With the Sens hitting the road for an extended period of time, the top women's national teams in the world will be converging at Scotiabank Place to play for the IIHF Women's World Hockey Championship. The usual suspects will be there as hockey powers all over the world will be sending their best squads to play for gold.
Being one of the world's top hockey nations, Sweden is represented at the tourney and got a special visit yesterday when Sens captain and national legend Daniel Alfredsson popped by the team's hotel to talk to them ahead of their opening game against the Czech Republic on Tuesday.
As it turns out, the Alfredsson has plenty of connections to the squad beyond the shared honour of wearing the Tre Kronor in international play.
"I wished them luck, gave my condolences to their goalie who got injured a couple of days ago, talked to their coaches," said Alfredsson. "I know their coach, I played junior with him, so I chatted with the coaches for an hour or so, I wished them all the best. My brother is also helping out during their stay here as well."
Alfredsson does keep an eye on the hockey scene back home as he follows the Swedish Elite League on top of keeping tabs on the NHL. He is quick to point out, however, that most of the teammates and opponents from his time in the SEL are retired, which, in many respects, is a true testament to the success and longevity Alfredsson has been privy to in Canada.
Last week, Sweden had a bit of a rough welcome to Ottawa as they were defeated by the host Canadians by an 8-0 score, but the captain thinks it'll be a great opportunity for the program which often gets buried in the domestic sports scene.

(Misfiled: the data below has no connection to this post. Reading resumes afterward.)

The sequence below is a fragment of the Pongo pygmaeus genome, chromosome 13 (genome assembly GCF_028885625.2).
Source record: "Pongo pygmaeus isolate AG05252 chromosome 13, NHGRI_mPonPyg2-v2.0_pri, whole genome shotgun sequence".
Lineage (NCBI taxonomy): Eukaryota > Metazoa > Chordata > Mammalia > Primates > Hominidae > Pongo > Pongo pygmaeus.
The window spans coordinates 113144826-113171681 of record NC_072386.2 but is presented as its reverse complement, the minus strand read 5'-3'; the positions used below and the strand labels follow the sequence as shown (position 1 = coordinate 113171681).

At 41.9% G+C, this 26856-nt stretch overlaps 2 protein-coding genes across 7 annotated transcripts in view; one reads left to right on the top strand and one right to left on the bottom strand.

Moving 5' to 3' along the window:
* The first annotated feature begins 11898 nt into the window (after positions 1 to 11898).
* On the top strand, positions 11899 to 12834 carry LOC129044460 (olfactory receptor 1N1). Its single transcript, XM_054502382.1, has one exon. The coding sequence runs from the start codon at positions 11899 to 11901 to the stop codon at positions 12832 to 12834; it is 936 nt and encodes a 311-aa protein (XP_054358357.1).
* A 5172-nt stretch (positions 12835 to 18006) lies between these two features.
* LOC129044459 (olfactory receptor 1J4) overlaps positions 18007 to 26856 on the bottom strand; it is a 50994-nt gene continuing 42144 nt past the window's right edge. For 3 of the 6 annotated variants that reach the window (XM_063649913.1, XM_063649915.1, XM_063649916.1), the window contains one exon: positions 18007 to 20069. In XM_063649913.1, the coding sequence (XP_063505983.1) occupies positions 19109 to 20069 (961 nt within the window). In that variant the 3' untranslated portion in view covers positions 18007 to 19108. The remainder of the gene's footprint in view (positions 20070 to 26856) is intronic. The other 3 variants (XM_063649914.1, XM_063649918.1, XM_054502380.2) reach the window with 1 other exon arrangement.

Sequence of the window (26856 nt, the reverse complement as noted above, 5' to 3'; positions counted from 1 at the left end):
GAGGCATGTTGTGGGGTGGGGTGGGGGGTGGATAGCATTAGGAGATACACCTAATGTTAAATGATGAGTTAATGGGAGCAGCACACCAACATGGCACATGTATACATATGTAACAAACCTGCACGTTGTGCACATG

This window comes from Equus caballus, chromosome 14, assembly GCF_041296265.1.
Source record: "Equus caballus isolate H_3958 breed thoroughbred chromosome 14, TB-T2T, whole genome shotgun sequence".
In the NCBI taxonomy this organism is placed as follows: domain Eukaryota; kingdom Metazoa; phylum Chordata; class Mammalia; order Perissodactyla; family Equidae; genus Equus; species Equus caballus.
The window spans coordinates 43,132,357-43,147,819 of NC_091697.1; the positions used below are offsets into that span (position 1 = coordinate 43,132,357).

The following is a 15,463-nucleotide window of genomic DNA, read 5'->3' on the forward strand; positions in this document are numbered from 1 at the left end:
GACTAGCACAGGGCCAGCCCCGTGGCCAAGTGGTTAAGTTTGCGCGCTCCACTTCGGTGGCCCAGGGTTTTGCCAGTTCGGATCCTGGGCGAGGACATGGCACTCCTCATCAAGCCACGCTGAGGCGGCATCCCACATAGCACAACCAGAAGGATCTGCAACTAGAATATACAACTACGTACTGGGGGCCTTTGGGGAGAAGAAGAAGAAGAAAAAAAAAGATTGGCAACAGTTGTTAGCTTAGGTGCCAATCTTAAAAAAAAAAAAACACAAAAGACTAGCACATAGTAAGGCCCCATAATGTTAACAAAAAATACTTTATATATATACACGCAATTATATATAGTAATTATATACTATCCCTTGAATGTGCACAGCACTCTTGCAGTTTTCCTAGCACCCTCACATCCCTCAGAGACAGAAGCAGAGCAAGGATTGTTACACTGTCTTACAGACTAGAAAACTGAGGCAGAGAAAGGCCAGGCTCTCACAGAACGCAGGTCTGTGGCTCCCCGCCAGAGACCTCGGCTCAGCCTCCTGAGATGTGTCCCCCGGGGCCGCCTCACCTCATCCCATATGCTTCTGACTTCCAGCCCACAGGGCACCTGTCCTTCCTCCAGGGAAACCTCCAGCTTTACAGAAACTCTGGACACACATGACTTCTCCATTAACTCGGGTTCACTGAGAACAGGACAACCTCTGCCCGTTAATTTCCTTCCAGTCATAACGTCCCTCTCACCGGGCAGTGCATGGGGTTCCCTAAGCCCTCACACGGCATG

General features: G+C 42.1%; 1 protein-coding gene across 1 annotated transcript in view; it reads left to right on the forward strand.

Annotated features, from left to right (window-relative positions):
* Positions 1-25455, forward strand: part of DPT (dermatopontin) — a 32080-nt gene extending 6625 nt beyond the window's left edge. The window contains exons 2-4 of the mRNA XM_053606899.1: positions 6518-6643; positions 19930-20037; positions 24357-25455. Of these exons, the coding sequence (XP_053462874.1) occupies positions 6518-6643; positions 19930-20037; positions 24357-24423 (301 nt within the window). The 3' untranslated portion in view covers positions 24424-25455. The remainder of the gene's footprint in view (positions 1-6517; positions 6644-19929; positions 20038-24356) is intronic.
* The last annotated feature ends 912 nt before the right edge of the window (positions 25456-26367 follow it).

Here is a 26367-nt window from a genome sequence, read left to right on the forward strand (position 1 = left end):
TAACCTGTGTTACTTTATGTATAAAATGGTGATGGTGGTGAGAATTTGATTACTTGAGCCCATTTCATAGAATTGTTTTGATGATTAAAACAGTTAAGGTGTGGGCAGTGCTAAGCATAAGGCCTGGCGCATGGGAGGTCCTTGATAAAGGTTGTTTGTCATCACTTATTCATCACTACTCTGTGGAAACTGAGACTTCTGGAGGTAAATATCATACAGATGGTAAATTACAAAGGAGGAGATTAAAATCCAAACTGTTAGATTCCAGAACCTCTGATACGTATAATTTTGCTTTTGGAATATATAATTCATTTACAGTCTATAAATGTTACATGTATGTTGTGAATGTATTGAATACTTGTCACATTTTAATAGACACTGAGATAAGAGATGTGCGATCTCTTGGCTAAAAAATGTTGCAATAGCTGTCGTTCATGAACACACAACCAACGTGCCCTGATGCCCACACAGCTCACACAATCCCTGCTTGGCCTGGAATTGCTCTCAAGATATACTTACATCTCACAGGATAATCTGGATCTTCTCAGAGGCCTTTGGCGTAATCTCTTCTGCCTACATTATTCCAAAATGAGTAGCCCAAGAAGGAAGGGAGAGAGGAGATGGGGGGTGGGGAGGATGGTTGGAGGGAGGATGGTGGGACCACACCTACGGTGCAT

Like many hockey events, the women's game carries much more publicity it in Canada than elsewhere and Sweden is no exception. Coming over to play in a world championship in Ottawa gives them the opportunity to experience fandom and attention truly unique to Canada.
While the women's worlds are just one of many tournaments Canada hosts on a yearly basis, Alfredsson says that the reaction is always positive when the Swedish guests pack up and head home.
"It's pretty neat. It's a great experience for them to play in a place where hockey means as much as it does. They don't get a ton of attention back home in Sweden and coming here where they play Canada in an exhibition game a couple of days ago, it's a great atmosphere and they can't get that at home so it's a great experience for them," said Alfredsson. "I'm sure they're watching quite a bit of hockey on television too now when they have some off time."
"Any time people from Sweden come to Canada to play in a tournament they leave with a really good impression and understanding of how big hockey is to this culture."
Having a guest speaker who has done alright for himself playing hockey in Ottawa probably doesn't hurt either.
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